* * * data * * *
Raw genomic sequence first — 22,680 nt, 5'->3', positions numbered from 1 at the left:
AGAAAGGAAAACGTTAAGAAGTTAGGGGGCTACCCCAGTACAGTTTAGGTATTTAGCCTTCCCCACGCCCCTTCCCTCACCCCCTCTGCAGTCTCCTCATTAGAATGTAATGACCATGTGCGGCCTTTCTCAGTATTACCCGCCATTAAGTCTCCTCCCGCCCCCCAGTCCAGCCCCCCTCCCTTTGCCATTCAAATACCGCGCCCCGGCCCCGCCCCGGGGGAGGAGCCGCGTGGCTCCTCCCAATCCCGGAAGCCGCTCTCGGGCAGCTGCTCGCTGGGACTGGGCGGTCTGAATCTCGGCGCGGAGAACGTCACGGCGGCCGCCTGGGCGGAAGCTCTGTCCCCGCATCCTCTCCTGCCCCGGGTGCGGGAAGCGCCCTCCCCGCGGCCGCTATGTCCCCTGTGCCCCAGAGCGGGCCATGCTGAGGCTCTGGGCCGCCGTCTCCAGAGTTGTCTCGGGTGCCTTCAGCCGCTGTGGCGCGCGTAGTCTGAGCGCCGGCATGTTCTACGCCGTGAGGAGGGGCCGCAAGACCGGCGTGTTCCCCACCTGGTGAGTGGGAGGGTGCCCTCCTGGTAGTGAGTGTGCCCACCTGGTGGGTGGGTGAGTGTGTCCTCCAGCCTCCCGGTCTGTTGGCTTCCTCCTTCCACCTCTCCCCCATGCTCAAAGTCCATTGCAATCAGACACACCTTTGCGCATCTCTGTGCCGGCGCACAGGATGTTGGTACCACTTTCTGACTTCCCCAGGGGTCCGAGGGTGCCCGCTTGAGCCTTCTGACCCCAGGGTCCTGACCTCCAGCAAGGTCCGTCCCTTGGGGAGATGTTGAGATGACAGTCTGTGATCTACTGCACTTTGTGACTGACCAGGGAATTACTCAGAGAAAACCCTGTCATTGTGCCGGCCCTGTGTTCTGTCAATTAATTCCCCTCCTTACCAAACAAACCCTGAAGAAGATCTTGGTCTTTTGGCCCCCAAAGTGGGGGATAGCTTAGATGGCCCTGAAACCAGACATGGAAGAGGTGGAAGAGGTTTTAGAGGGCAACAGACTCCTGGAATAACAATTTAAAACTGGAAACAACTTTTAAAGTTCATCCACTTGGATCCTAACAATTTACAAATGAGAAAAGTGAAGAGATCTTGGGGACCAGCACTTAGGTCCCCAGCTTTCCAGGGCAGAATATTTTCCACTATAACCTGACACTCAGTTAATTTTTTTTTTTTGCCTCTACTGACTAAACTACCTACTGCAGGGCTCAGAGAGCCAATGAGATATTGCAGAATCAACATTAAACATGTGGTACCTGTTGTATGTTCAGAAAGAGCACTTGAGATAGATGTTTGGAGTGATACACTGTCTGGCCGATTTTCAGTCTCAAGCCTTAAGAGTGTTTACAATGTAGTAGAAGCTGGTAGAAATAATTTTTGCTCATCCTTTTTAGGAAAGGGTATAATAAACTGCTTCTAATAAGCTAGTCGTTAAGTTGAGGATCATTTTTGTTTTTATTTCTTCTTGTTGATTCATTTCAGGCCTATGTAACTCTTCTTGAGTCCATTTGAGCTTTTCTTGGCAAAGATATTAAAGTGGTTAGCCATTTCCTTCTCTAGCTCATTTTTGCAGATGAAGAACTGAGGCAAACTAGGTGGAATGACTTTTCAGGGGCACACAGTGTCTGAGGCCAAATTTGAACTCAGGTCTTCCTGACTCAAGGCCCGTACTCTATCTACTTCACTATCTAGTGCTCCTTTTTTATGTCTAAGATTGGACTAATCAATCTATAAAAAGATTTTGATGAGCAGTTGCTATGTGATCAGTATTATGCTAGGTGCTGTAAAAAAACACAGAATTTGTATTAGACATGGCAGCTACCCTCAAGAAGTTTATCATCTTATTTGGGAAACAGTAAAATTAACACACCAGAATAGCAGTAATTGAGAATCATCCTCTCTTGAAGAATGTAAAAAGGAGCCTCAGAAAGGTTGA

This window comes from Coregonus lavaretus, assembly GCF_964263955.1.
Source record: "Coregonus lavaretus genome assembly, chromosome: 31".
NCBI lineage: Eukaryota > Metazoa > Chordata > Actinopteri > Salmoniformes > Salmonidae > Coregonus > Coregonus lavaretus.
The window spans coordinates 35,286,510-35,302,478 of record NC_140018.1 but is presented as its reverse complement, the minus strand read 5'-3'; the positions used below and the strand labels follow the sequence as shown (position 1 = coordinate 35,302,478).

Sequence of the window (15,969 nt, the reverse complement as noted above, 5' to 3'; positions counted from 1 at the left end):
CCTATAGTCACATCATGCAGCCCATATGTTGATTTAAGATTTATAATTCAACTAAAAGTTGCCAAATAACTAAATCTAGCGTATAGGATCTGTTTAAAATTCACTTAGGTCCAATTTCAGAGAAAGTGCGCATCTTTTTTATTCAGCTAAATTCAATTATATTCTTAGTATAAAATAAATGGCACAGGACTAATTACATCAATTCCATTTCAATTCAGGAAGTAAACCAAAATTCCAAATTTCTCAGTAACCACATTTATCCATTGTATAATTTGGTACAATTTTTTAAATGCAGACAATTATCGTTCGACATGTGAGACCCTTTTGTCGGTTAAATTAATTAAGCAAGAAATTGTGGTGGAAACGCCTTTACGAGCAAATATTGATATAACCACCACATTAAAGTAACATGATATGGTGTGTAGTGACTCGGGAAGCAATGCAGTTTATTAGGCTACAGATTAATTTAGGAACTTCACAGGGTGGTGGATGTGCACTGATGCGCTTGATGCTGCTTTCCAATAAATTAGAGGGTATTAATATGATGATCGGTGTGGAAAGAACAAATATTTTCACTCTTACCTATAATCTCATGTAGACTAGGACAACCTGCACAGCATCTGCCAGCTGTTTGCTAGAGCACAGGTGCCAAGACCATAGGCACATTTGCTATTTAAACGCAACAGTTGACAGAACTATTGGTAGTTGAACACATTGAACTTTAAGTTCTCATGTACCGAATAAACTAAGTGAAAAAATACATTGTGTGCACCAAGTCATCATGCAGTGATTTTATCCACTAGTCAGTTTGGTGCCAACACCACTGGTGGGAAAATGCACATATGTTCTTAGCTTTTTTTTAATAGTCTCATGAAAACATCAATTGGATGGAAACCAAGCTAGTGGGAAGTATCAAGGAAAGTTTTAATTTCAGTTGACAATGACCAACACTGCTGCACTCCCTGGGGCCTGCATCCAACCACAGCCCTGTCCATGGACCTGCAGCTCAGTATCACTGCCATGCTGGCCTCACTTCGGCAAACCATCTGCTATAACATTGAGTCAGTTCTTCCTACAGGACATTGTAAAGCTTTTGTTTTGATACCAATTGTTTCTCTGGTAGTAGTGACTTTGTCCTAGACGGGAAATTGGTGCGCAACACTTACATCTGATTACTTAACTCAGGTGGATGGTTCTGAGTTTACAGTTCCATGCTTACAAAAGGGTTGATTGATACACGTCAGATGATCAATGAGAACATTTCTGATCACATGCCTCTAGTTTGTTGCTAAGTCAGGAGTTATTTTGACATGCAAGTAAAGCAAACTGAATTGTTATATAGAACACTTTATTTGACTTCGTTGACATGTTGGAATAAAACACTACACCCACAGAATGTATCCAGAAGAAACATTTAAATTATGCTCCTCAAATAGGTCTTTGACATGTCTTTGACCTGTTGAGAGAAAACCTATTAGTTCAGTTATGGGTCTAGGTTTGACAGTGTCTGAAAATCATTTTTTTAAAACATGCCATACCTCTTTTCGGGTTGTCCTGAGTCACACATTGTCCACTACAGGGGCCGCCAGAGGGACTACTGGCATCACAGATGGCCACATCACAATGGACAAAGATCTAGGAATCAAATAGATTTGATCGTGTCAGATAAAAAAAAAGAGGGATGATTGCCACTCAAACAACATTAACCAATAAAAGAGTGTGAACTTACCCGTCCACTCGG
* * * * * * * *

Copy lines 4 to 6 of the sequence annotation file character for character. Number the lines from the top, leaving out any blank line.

Source record: "Coregonus lavaretus genome assembly, chromosome: 31".
NCBI lineage: Eukaryota > Metazoa > Chordata > Actinopteri > Salmoniformes > Salmonidae > Coregonus > Coregonus lavaretus.
The window spans coordinates 35,286,510-35,302,478 of record NC_140018.1 but is presented as its reverse complement, the minus strand read 5'-3'; the positions used below and the strand labels follow the sequence as shown (position 1 = coordinate 35,302,478).